SEC Accused of Illegally Monitoring Stock Market Investors in the US

By Trisha Andrada

Apr 22, 2024 04:47 AM EDT

The U.S. Securities and Exchange Commission seal hangs on the facade of its building September 18, 2008 in Washington, DC.
(Photo : Chip Somodevilla/Getty Images)

A recent complaint claims that the Securities and Exchange Commission (SEC) is unlawfully gathering information on every individual in the United States who engages in stock market investment. The New Civil Liberties Alliance (NCLA) filed the lawsuit last Tuesday, April 16, in the district court for the Western District of Texas.

SEC Accused of Collecting Personal Information via Consolidated Audit Trail Program

According to the New York Post, the NCLA sued the SEC, asserting that the agency is gathering vast quantities of personally identifiable information through its Consolidated Audit Trail (CAT) program. The program requires brokers, exchanges, clearing agencies, and alternative trading systems to record and transmit comprehensive details of every investor's trades in the US market to a centralized database.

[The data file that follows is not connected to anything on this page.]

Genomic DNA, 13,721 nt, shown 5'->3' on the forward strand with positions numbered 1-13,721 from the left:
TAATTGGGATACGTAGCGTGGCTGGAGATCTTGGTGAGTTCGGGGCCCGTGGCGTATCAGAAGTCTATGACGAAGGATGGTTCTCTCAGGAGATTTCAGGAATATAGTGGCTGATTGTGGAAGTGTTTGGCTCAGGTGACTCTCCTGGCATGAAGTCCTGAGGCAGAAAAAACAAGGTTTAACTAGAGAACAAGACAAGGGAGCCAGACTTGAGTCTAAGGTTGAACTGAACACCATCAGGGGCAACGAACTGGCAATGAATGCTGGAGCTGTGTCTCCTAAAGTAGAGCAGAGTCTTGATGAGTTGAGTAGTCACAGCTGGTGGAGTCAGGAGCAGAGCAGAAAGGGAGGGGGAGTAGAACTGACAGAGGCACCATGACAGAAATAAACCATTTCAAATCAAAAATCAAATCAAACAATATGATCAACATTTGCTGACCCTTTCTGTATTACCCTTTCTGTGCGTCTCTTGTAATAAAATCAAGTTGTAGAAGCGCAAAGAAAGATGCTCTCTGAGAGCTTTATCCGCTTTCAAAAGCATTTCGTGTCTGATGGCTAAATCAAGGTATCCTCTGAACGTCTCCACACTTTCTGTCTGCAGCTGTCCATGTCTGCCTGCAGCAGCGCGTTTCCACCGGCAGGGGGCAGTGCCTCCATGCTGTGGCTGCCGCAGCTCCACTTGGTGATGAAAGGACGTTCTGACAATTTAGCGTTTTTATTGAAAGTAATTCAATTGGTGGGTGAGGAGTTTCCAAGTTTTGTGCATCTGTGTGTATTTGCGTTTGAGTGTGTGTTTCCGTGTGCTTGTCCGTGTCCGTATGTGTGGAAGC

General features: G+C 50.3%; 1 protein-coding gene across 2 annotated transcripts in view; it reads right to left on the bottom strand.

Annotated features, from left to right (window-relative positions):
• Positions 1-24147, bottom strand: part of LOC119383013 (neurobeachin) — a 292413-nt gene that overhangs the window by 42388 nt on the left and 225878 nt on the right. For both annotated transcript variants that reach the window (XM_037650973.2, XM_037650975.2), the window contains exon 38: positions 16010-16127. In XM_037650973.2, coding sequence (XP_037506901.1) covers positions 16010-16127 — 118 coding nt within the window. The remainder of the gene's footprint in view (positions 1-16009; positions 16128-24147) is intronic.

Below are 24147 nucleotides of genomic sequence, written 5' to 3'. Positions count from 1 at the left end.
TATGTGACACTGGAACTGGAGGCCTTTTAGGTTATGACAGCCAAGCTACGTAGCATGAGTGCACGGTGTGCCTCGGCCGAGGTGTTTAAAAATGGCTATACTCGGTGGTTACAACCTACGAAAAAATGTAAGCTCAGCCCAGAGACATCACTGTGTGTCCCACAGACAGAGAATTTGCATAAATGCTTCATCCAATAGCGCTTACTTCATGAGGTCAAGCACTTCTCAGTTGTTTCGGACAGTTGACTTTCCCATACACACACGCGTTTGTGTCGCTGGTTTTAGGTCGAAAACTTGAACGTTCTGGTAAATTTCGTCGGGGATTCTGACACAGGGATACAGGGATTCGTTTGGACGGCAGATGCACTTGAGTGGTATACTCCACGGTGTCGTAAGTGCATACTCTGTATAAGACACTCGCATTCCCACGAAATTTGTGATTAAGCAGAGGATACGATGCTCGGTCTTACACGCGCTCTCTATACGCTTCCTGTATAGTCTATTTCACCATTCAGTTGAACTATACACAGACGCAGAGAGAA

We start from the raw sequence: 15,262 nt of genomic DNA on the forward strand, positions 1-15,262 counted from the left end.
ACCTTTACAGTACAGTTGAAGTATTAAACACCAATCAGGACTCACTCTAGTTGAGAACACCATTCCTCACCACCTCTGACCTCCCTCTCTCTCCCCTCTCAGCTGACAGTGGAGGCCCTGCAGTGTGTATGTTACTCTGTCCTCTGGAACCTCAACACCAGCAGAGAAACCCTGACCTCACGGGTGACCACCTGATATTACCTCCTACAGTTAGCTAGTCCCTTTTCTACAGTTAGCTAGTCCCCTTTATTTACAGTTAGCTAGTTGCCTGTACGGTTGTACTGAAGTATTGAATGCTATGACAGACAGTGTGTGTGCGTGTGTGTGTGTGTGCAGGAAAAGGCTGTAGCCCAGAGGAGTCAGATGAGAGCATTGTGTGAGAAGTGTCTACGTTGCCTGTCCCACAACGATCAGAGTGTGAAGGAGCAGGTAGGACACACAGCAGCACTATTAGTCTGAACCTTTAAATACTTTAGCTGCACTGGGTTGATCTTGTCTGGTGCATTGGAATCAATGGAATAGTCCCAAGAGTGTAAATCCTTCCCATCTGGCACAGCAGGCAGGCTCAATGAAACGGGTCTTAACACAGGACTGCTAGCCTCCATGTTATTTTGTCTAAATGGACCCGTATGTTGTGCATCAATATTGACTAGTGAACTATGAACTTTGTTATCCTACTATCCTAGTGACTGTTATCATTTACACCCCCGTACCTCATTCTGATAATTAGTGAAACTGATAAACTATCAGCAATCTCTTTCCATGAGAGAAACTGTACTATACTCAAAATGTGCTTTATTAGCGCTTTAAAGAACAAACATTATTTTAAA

NCLA claims the agency violates the Fourth Amendment and Congress's authorization rules by searching for and seizing private data. The organization deems this "completely unlawful" and says it seriously risks Americans' financial data.

"By seizing all financial data from all Americans who trade in the American exchanges, SEC arrogates surveillance powers and appropriates billions of dollars without a shred of Congressional authority-all while putting Americans' savings and investments at grave and perpetual risk," Peggy Little, NCLA senior litigation counsel, said in a press release. She added that the CAT program must be removed entirely.

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Lawsuit Calls CAT the Greatest Government-Mandated Bank Record Collection in US History

In the complaint, CAT is characterized as the largest government-mandated bulk gathering of bank records in American history.

"Historically, a government that wished to track its citizens had to devote large resources to having them followed. That is no longer the case," the lawsuit states. It asserts that current surveillance methods enable widespread monitoring of individuals' transactions, while computer algorithms may expose personal financial and investment data.

Little told Fox News that the SEC records and keeps track of all investor transactions, including those involving retirement and education plans.

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